What is New?

TMC Digging A Deeper Well

Late last spring (mere months into the pandemic, although it already felt like a lifetime in lockdown), Lake Institute on Faith & Giving asked its extensive network of religious and philanthropic leaders to look ahead a year. What did they hope would be happening with their organizations? 

In response, nearly 30 percent said they hoped to have achieved enough stability to survive organizationally and/or return to known patterns and continue their work. However, the majority emphasized that they were hoping for “some kind of lasting change—either a reset, significant growth, or meaningful innovation.” The crisis of 2020 had tapped into some deep well of longing for change, for a chance at reset, for something new.

As we enter February 2021 and round the corner toward a full year in pandemic mode, it might be time to remember those hopes and ask ourselves . . . “what is new?”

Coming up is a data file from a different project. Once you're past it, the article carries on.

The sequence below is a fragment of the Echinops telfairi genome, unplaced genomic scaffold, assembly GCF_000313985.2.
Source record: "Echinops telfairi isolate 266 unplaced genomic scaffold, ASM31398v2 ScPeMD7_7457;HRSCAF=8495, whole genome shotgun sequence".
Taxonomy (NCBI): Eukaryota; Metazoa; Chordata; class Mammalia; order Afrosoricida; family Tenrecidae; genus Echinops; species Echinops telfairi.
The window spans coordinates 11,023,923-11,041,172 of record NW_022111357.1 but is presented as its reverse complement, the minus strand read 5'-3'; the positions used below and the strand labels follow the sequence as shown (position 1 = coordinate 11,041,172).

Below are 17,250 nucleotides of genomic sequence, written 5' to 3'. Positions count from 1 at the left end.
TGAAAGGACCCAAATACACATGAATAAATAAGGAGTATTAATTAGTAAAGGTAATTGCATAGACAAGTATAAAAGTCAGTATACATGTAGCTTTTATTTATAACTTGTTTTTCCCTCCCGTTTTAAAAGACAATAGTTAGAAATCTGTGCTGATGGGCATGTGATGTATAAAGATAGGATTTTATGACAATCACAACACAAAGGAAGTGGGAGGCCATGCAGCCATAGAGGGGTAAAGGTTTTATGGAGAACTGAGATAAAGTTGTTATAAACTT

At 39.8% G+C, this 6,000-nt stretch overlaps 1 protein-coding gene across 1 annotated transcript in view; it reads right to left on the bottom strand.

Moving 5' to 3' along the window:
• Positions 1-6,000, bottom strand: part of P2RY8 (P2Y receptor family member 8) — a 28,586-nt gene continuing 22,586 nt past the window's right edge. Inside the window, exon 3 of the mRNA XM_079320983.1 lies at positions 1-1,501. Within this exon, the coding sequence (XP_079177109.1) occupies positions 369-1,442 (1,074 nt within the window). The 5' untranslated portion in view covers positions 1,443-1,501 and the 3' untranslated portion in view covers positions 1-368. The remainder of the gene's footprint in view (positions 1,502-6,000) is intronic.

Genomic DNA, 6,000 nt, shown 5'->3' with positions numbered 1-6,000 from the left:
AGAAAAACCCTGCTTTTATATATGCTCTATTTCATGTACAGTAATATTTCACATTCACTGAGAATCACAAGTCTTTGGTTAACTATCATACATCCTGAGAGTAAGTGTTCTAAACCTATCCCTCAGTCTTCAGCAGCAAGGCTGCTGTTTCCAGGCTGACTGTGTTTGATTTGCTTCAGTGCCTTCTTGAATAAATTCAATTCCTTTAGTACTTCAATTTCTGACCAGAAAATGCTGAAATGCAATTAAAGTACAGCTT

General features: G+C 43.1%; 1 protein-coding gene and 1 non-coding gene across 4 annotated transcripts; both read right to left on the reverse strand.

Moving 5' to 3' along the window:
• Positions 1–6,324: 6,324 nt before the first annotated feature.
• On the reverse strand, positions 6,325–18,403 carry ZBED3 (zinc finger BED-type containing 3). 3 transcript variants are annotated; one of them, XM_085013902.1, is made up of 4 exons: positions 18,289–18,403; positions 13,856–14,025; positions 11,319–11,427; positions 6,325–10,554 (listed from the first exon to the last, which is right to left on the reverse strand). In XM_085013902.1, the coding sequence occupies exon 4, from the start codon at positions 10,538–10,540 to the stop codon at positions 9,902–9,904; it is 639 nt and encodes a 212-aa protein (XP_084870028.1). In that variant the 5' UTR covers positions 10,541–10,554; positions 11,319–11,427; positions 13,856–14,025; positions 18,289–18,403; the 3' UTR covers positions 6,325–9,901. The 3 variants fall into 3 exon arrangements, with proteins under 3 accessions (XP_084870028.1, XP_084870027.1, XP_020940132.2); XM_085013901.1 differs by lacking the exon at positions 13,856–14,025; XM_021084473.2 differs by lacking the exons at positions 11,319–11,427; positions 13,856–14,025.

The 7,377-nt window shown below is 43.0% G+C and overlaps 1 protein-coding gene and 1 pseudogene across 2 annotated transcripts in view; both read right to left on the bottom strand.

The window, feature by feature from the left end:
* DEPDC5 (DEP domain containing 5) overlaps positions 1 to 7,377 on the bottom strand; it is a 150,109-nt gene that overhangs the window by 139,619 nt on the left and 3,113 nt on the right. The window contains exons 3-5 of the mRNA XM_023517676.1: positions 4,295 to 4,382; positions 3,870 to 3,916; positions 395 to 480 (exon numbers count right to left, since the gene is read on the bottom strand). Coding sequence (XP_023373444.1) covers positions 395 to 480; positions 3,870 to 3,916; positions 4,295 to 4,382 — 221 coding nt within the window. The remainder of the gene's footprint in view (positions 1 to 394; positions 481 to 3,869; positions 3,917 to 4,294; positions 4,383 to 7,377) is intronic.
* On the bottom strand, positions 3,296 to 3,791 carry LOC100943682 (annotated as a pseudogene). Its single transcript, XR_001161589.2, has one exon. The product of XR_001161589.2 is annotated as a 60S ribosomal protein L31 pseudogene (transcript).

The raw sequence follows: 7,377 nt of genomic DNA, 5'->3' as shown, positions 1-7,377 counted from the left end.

A significant number of congregations have either just had – or are about to hold – their annual congregational meeting.  The final statistics on a pandemic year of church are in:  attendance (pick the way you want to measure that), offerings, expenses.  And with that, budgets for 2021 are coming into focus, along with new officers, new worries, new plans.

Over against all this activity, “what is new?” is an important question.  We probably all have a different relationship with “new” than we did a year ago.

In the months since, we’ve felt “new” forced upon us.

Or, “new” has been avoided.

New has been feared.

New has been celebrated.

It has been resisted and welcomed, sometimes in the same week.

New has been built too slowly in some contexts, just as it has been slapped together too fast in others.

What is new has brought some congregations together while it has split others right down the middle.

If not before, now is certainly the time for church boards to come to terms – together – with what relationship you want to have with “new” for your congregation.

In her majestic poem for the 1993 Presidential Inauguration, “On the Pulse of Morning,” Maya Angelou asked a nation in transition the same question. (You may want to listen to it here, as you read.)